12. Chronic liver disease and cirrhosis (K70,K73-K74)
  13. Essential hypertension and hypertensive renal disease (I10,I12,I15)
  14. Parkinson’s disease (G20-G21)
  15. Pneumonitis due to solids and liquids (J69)

Insurance Status by State Medicaid Expansion Status: Early Release of Estimates From the National Health Interview Survey, 2013–September 2014

May 21, 2015

Under the Affordable Care Act, states have the option to expand Medicaid coverage to all eligible persons with incomes up to 138% of the federal poverty level (FPL). Previous research has shown that there have already been significant decreases in the percentages of persons who were uninsured between 2013 and the first 9 months of 2014.

Using data from 2013 and the second and third quarters (April through September) of the 2014 National Health Interview Survey (NHIS), a new NCHS report examines changes in the percentage of persons who were uninsured, by state Medicaid expansion status, age, and poverty status.

Data from the second and third quarters of the 2014 NHIS were chosen for this analysis because they capture the surge in enrollment in the Health Insurance Marketplace and state-based exchange plans that occurred in March and the beginning of April 2014. Data from the fourth quarter of the 2014 NHIS are not yet available.

Key Findings from the Report:

  • The percentage of adults aged 18–64 who were uninsured at the time of interview decreased from 20.4% in 2013 to 15.9% in April–September 2014.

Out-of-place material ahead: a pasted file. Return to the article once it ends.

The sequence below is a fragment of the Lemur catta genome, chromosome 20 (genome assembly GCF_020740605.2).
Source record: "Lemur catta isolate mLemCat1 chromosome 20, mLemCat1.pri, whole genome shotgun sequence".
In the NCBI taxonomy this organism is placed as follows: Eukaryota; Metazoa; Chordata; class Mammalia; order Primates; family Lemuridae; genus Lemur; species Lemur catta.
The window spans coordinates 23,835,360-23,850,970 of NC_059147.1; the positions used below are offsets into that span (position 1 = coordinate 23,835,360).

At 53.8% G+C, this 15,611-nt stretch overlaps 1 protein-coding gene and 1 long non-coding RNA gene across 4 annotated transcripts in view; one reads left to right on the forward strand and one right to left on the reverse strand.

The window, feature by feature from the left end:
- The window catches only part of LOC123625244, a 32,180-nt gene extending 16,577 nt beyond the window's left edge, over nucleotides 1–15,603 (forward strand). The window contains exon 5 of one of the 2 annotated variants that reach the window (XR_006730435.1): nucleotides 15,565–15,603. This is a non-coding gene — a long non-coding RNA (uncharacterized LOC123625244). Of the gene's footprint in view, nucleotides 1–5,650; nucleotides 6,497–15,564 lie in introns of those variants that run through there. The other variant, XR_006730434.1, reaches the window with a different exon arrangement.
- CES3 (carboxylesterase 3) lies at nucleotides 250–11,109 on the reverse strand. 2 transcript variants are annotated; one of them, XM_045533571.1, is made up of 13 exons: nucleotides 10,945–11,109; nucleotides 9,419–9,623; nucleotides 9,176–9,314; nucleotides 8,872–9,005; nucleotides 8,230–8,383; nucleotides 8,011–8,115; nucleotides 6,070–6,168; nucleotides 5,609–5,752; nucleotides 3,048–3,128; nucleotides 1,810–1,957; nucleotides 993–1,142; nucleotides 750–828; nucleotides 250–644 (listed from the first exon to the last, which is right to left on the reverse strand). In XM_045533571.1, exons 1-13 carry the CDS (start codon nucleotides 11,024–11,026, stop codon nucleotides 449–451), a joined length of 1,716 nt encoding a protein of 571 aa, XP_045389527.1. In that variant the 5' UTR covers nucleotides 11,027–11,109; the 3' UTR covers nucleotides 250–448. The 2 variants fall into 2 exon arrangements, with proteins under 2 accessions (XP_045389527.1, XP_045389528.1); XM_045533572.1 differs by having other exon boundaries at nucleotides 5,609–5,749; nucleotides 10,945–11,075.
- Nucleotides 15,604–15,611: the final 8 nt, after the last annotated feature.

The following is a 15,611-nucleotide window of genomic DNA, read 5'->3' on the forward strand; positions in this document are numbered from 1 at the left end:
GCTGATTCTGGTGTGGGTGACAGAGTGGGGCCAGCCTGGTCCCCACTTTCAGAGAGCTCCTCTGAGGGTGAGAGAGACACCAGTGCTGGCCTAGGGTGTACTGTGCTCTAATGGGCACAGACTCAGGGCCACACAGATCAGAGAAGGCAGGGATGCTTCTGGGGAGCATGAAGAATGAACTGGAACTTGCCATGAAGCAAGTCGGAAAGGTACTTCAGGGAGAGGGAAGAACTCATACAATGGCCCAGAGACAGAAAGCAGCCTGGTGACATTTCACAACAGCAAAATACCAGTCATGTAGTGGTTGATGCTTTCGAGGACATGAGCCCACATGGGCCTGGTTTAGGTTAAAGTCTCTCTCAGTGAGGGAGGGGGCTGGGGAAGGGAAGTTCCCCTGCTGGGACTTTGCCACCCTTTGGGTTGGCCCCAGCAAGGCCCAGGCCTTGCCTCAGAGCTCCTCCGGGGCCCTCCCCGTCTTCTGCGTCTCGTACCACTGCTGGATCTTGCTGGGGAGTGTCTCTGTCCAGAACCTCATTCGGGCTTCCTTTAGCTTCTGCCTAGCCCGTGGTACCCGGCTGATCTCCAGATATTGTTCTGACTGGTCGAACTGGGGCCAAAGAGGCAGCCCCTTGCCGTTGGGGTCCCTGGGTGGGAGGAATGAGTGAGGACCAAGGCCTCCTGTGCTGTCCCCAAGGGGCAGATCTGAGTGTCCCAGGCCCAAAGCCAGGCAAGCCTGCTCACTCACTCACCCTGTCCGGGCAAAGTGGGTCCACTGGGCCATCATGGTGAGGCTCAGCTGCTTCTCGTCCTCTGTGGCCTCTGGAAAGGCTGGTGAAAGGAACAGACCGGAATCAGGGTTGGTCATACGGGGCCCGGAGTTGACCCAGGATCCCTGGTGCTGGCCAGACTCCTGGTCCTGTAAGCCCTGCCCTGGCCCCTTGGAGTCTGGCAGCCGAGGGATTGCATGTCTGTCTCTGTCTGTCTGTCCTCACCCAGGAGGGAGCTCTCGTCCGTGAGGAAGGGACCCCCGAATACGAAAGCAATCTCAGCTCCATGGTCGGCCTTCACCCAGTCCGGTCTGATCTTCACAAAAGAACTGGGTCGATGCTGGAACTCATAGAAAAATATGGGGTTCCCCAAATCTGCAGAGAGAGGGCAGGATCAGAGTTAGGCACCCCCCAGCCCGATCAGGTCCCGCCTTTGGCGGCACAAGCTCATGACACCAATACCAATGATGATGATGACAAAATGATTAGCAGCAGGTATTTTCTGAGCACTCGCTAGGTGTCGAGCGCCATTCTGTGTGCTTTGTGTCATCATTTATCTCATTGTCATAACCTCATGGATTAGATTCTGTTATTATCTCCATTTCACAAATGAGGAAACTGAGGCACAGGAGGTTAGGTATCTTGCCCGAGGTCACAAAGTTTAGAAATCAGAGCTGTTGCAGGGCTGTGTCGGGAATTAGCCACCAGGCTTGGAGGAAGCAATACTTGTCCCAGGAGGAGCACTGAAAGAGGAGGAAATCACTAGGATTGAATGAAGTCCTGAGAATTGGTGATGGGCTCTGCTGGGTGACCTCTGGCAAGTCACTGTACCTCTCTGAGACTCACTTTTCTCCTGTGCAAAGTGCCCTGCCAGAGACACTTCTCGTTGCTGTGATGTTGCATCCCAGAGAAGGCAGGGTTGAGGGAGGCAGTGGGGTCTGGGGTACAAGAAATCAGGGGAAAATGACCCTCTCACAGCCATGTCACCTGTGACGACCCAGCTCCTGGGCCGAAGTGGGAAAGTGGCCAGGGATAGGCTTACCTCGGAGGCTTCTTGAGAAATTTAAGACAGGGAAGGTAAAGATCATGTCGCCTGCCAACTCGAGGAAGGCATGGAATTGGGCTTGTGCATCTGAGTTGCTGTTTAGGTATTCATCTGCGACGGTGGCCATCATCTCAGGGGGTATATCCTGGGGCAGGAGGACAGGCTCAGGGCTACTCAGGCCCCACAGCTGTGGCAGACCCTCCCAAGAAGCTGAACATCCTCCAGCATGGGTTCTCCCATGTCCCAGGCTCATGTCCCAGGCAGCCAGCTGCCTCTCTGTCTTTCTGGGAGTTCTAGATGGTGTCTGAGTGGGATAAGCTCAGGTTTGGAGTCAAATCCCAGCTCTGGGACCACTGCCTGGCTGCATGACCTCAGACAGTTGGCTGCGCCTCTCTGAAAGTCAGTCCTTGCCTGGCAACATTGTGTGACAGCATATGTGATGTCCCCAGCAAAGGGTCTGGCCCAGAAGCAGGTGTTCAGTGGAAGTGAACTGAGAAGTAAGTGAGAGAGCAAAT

• Adults aged 18–64 with family incomes less than or equal to 138% of the FPL in Medicaid expansion states had a larger decrease in the percentage uninsured (10.2 percentage points) than those with similar income in nonexpansion states (3.3 percentage points) from 2013 to April–September 2014.
  • Between 2013 and April–September 2014, the percentage of uninsured adults aged 18–34 with incomes less than or equal to 138% FPL decreased 9.1 percentage points in Medicaid expansion states, compared with only 0.7 percentage points in nonexpansion states.
  • The greatest absolute decrease in the percentage uninsured from 2013 to April–September 2014 (12.1 percentage points) was among adults aged 45–64 with incomes less than or equal to 138% FPL in Medicaid expansion states.


Maternal Morbidity for Vaginal and Cesarean Deliveries, According to Previous Cesarean History: New Data From the Birth Certificate, 2013

May 20, 2015

A new NCHS report presents recent findings for 2013 on four maternal morbidities associated with labor and delivery—maternal transfusion, ruptured uterus, unplanned hysterectomy, and intensive care unit (ICU) admission—that are collected on birth certificates for a 41-state and District of Columbia reporting area, which represents 90% of all births in the United States.

Key Findings from the Report:

  • Rates of maternal morbidity were higher for cesarean than vaginal deliveries—rates of transfusion (525.1 per 100,000) and ICU admission (383.1) were highest for primary cesarean deliveries, while rates of ruptured uterus (88.9) and unplanned hysterectomy (143.1) were highest for repeat cesarean deliveries.
  • Higher rates of maternal morbidity for cesarean compared with vaginal deliveries were found for nearly all maternal age groups and for women of all races and ethnicities.